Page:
Recently, the political knowledge of young Indians was put to the test in a video that went viral. In the film, they were asked questions about the “Rashtrapati” of Madhya Pradesh and Delhi’s “pradhan mantri”.
They were unable even to get the names of political figures right; they had no idea what the terms “rashtrapati” or “pradhan mantri” meant, and nobody brought up the fact that in India, the “mukhyamantri” is the position that oversees the administration of each state (chief minister).
They misspelt even the names of political officials; they had no understanding of what a “rashtrapati” or “pradhan mantri” was, and none of them noted that each Indian state had its own “mukhyamantri” (which translates to “chief minister”) (chief minister).
If the facts do not match up
My research led me to discover that the average urban young voter suffers from a disease known as “knowledge addiction.” Everyone started experiencing information overload once Google and the mobile phone were invented. Our phones are now so ingrained in our palms that it’s almost like they’re surgically attached.
When a supporter of Indian Prime Minister Narendra Modi tweets a photo of a newly paved road in Indonesia and claims that it is evidence of Modi’s “infrastructural push” in a “distant village” in India, the information addict accepts the tweet with enthusiasm, gets “a hit of bhakti,” and then shares the photo with thousands of other individuals via social media and/or WhatsApp.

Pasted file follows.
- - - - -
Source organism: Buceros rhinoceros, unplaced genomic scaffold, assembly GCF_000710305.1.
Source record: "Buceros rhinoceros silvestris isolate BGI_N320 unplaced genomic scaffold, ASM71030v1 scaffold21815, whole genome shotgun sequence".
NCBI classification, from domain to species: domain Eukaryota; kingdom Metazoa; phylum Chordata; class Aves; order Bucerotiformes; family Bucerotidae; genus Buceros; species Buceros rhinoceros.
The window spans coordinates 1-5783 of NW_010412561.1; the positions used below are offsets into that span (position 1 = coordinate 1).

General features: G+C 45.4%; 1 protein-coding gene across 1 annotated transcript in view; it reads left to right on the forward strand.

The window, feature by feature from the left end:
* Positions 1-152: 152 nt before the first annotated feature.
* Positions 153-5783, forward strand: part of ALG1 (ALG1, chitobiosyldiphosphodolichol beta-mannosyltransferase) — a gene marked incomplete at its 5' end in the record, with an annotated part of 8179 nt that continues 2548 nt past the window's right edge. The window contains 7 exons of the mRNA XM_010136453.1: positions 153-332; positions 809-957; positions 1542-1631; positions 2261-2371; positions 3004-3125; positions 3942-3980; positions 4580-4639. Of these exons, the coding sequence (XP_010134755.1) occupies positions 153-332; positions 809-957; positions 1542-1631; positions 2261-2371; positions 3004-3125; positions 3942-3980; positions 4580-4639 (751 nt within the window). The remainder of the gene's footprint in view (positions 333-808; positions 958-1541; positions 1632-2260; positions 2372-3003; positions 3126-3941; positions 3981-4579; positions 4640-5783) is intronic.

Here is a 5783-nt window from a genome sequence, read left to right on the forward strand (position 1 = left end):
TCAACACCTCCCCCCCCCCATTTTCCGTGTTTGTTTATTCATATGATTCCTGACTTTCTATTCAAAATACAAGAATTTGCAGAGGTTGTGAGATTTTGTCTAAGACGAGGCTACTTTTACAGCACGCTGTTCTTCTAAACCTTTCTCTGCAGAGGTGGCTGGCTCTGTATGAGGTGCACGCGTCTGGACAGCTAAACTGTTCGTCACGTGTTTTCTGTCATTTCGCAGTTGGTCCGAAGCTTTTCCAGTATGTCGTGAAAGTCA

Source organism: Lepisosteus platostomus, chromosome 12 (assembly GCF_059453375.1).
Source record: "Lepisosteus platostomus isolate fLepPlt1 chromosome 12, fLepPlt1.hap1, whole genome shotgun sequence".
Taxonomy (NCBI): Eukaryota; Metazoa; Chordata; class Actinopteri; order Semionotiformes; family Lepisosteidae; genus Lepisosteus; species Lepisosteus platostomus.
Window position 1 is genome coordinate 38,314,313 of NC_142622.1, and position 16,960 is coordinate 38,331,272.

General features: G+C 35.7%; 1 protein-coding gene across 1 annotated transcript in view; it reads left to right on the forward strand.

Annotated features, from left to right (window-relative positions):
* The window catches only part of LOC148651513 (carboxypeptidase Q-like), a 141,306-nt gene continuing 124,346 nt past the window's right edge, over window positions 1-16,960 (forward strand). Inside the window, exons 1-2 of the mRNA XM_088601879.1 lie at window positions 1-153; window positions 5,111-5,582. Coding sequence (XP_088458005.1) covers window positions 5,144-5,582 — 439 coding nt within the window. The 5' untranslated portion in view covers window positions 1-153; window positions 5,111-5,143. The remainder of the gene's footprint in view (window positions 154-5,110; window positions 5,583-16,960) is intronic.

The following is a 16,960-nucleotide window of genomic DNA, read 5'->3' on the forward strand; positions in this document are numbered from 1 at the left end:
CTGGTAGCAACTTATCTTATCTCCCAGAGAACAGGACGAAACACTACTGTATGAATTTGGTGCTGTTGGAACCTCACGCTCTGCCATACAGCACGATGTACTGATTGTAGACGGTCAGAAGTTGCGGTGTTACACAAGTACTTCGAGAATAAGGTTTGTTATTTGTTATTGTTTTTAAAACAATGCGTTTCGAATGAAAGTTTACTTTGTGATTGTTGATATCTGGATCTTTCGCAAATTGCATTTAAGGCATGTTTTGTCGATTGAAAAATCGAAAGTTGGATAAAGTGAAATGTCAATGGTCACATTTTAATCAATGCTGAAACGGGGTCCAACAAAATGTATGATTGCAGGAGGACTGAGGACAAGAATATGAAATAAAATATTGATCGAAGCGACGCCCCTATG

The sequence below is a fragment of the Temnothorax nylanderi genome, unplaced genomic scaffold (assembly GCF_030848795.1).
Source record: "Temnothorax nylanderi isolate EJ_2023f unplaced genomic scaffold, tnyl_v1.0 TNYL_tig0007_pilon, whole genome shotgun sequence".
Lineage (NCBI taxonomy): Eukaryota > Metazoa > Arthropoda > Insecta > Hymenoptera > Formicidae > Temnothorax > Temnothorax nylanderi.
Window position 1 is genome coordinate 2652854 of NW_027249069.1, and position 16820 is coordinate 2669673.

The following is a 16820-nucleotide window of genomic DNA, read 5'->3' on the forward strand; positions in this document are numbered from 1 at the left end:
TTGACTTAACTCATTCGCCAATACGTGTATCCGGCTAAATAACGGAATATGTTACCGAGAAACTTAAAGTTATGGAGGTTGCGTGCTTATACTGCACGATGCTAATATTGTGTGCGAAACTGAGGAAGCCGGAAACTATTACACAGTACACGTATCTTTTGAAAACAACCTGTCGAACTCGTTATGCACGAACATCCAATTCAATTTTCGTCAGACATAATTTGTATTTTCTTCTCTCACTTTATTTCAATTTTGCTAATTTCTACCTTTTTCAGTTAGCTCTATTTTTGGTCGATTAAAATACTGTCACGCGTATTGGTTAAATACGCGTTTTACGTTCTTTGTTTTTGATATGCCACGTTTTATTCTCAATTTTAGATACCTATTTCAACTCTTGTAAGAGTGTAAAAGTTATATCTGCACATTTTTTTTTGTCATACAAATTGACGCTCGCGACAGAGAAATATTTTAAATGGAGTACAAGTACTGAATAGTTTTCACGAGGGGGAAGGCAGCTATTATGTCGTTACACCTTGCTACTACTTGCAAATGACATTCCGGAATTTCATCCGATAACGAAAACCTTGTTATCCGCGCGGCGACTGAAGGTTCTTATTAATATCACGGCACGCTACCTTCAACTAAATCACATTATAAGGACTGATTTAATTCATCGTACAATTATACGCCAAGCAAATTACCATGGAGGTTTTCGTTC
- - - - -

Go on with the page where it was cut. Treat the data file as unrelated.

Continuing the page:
It’s not hard to see why former Indian Finance Minister P. Chidambaram employs such fancy language when he talks about the ‘fiscal deficit,’ stating things like “The existing FRBM Act is fairly malleable.” The vast majority of us get flummoxed when confronted with very specialized terminology. This Act does establish a fiscal deficit aim, but if you fail to meet the target, all you have to do is go back and change the Act so that it reflects the fact that you did not meet the objective.
Suppose politicians wish to raise the level of political knowledge among younger voters. In that case, they must engage in conversation with public members and deliver information in a way that is easy to understand.
Idea of a win-win situation
In the general election of 2014, the Bharatiya Janata Party (BJP) saturated the allegedly ignorant Indian voter with all sorts of information, and no one bothered to check what it meant, which resulted in the Modi wave that swept the nation. The word “Gujarat model” came to be used by ordinary people to refer to an ideal society in which everything functioned perfectly as a direct consequence of successful marketing efforts and the subsequent impact such efforts had on the general population.
On the other hand, the model’s intended significance was never called into doubt. How much of Kyoto’s weather has made its way across the ocean to Gujarat? Have any of the voters enquired whether the state of Gujarat functioned in accordance with a one-of-a-kind set of regulations? If you questioned the effectiveness of the model used in Gujarat, you received an answer: “Go and see Gujarat.” It is a brilliant marketing phrase that depends on zero proof at all. But that doesn’t stop it from being effective.